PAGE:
"natural deaths" (as we call them) are always UNNATURAL, that death
is always caused by some hostile spirit or conjuror.  From this
opinion comes the myth that man is naturally not subject to death:
that death was somehow introduced into the world by a mistake or
misdeed is a corollary.  (See "Myths of the Origin of Death" in
Modern Mythology.)

6. One more mental peculiarity of the savage mind remains to be
considered in this brief summary.  The savage, like the civilised
man, is curious.  The first faint impulses of the scientific spirit
are at work in his brain; he is anxious to give himself an account
of the world in which he finds himself.  But he is not more curious
than he is, on occasion, credulous.  His intellect is eager to ask
questions, as is the habit of children, but his intellect is also
lazy, and he is content with the first answer that comes to hand.
"Ils s'arretent aux premieres notions qu'ils en ont," says Pere
Hierome Lalemant.[1]  "Nothing," says Schoolcraft, "is too
capacious (sic) for Indian belief."[2]  The replies to his
questions he receives from tradition or (when a new problem arises)
evolves an answer for himself in the shape of STORIES.  Just as
Socrates, in the Platonic dialogues, recalls or invents a myth in
the despair of reason, so the savage has a story for answer to
almost every question that he can ask himself.  These stories are
in a sense scientific, because they attempt a solution of the
riddles of the world.  They are in a sense religious, because there
is usually a supernatural power, a deus ex machina, of some sort to
cut the knot of the problem.  Such stories, then, are the science,
and to a certain extent the religious tradition, of savages.[3]

[1] Relations de la Nouvelle France, 1648, p. 70.

[2] Algic Researches, i. 41.

[3] "The Indians (Algonkins) conveyed instruction--moral,
mechanical and religious--through traditionary fictions and
tales."--Schoolcraft, Algic Researches, i. 12.

Now these tales are necessarily cast in the mould of the savage
ideas of which a sketch has been given.  The changes of the
heavenly bodies, the processes of day and night, the existence of
the stars, the invention of the arts, the origin of the world (as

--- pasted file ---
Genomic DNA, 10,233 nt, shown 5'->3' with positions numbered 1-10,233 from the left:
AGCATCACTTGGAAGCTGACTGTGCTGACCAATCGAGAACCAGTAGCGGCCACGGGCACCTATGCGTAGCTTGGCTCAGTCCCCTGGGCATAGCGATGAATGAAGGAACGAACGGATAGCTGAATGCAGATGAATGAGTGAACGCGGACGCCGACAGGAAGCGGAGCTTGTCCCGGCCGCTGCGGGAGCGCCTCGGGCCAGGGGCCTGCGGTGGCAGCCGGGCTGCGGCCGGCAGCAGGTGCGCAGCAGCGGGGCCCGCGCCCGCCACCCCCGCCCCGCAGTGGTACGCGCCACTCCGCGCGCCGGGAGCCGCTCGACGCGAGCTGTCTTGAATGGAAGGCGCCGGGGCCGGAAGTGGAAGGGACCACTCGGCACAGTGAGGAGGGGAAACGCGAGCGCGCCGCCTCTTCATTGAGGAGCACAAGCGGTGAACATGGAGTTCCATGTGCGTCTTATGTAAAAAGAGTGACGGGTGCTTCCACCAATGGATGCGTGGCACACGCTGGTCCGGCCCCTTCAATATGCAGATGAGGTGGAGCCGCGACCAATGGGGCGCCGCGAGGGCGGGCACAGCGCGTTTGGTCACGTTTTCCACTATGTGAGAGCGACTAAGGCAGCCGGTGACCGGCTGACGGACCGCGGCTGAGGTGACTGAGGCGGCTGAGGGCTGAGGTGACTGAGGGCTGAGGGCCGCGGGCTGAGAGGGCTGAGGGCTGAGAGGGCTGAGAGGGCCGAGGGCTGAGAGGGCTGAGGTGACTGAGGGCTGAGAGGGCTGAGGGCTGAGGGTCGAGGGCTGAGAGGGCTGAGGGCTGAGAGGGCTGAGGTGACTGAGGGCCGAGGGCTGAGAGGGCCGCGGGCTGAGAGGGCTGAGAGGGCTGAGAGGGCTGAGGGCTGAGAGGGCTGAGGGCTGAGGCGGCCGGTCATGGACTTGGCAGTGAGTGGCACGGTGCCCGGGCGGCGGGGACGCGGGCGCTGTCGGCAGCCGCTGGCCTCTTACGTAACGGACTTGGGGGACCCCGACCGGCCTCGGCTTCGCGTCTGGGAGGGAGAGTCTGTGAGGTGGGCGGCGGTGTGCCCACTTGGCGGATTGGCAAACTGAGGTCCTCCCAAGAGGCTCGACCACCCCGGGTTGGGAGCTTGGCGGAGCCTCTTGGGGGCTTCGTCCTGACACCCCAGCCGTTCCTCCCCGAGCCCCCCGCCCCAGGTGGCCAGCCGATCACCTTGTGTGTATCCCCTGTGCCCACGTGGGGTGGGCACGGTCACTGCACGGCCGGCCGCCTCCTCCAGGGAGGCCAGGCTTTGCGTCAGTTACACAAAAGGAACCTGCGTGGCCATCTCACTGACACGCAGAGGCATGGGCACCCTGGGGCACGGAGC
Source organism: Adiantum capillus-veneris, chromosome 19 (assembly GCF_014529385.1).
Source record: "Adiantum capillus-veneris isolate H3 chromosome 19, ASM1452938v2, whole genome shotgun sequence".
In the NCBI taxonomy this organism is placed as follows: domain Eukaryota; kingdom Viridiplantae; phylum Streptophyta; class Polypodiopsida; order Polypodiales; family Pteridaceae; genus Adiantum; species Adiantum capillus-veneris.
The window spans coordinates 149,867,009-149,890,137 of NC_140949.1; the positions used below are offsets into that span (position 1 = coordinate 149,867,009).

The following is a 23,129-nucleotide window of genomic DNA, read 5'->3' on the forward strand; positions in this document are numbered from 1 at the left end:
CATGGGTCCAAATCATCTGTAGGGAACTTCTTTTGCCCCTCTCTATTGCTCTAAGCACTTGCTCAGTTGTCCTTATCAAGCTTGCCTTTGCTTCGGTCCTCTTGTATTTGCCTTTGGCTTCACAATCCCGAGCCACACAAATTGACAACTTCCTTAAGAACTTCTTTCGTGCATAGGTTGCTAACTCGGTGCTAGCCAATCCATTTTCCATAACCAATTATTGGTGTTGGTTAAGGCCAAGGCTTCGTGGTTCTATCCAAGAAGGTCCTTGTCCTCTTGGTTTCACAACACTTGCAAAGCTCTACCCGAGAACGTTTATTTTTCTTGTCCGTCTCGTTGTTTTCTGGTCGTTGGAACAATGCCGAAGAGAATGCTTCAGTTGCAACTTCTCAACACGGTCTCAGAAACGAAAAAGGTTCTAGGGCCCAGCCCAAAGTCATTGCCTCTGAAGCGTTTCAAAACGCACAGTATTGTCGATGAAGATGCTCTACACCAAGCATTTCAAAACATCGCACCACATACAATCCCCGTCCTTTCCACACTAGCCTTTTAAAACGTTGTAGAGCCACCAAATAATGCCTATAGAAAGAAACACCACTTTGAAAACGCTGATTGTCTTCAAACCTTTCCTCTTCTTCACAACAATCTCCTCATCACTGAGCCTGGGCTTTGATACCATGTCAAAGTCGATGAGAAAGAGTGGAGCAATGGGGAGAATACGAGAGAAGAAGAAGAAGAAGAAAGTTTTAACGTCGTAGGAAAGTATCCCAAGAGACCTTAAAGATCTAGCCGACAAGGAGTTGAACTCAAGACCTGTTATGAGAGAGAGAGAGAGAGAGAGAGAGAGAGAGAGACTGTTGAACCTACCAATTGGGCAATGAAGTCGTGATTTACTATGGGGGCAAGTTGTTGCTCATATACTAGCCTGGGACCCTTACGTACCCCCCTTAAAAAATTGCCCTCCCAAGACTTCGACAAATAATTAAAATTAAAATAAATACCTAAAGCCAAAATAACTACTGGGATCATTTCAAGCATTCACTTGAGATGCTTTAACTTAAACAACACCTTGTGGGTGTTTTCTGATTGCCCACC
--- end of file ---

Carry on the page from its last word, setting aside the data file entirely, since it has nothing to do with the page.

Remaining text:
far as known to the savage), of the tribe, of the various animals
and plants, the origin of death itself, the origin of the
perplexing traditional tribal customs, are all accounted for in
stories.  At the same time, an actual divine Maker is sometimes
postulated.  The stories, again, are fashioned in accordance with
the beliefs already named: the belief in human connection with and
kinship with beasts and plants; the belief in magic; the belief in
the perpetual possibility of metamorphosis or "shape shifting"; the
belief in the permanence and power of the ghosts of the dead; the
belief in the personal and animated character of all the things in
the world, and so forth.

No more need be said to explain the wild and (as it seems to us
moderns) the irrational character of savage myth.  It is a jungle
of foolish fancies, a walpurgis nacht of gods and beasts and men
and stars and ghosts, all moving madly on a level of common
personality and animation, and all changing shapes at random, as
partners are changed in some fantastic witches' revel.  Such is
savage mythology, and how could it be otherwise when we consider
the elements of thought and belief out of which it is mainly
composed?  We shall see that part of the mythology of the Greeks or
the Aryans of India is but a similar walpurgis nacht, in which an
incestuous or amorous god may become a beast, and the object of his
pursuit, once a woman, may also become a beast, and then shift
shapes to a tree or a bird or a star.  But in the civilised races
the genius of the people tends to suppress, exclude and refine away
the wild element, which, however, is never wholly eliminated.  The
Erinyes soon stop the mouth of the horse of Achilles when he
begins, like the horse in Grimm's Goose Girl, to hold a sustained
conversation.[1]  But the ancient, cruel, and grotesque savage
element, nearly overcome by Homer and greatly reduced by the Vedic
poets, breaks out again in Hesiod, in temple legends and Brahmanic
glosses, and finally proves so strong that it can only be subdued
by Christianity, or rather by that break between the educated
classes and the traditional past of religion which has resulted
from Christianity.  Even so, myth lingers in the folk-lore of the
non-progressive classes of Europe, and, as in Roumania, invades

[1] Iliad, xix. 418.

We have now to demonstrate the existence in the savage intellect of